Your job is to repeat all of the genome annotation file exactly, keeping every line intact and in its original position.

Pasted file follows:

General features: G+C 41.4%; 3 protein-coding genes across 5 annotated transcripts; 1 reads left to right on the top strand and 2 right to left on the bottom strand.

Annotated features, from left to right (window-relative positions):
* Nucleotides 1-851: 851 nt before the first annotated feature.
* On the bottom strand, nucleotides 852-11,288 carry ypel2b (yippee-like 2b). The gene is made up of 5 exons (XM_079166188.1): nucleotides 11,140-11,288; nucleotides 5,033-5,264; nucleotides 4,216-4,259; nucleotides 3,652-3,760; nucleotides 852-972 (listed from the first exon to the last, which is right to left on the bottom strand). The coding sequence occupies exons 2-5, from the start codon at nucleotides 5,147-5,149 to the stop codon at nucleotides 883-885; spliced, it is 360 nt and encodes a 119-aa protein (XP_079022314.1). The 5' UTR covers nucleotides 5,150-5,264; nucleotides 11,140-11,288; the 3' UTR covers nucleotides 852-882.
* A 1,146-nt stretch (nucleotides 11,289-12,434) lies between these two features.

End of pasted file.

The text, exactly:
General features: G+C 41.4%; 3 protein-coding genes across 5 annotated transcripts; 1 reads left to right on the top strand and 2 right to left on the bottom strand.

Annotated features, from left to right (window-relative positions):
* Nucleotides 1-851: 851 nt before the first annotated feature.
* On the bottom strand, nucleotides 852-11,288 carry ypel2b (yippee-like 2b). The gene is made up of 5 exons (XM_079166188.1): nucleotides 11,140-11,288; nucleotides 5,033-5,264; nucleotides 4,216-4,259; nucleotides 3,652-3,760; nucleotides 852-972 (listed from the first exon to the last, which is right to left on the bottom strand). The coding sequence occupies exons 2-5, from the start codon at nucleotides 5,147-5,149 to the stop codon at nucleotides 883-885; spliced, it is 360 nt and encodes a 119-aa protein (XP_079022314.1). The 5' UTR covers nucleotides 5,150-5,264; nucleotides 11,140-11,288; the 3' UTR covers nucleotides 852-882.
* A 1,146-nt stretch (nucleotides 11,289-12,434) lies between these two features.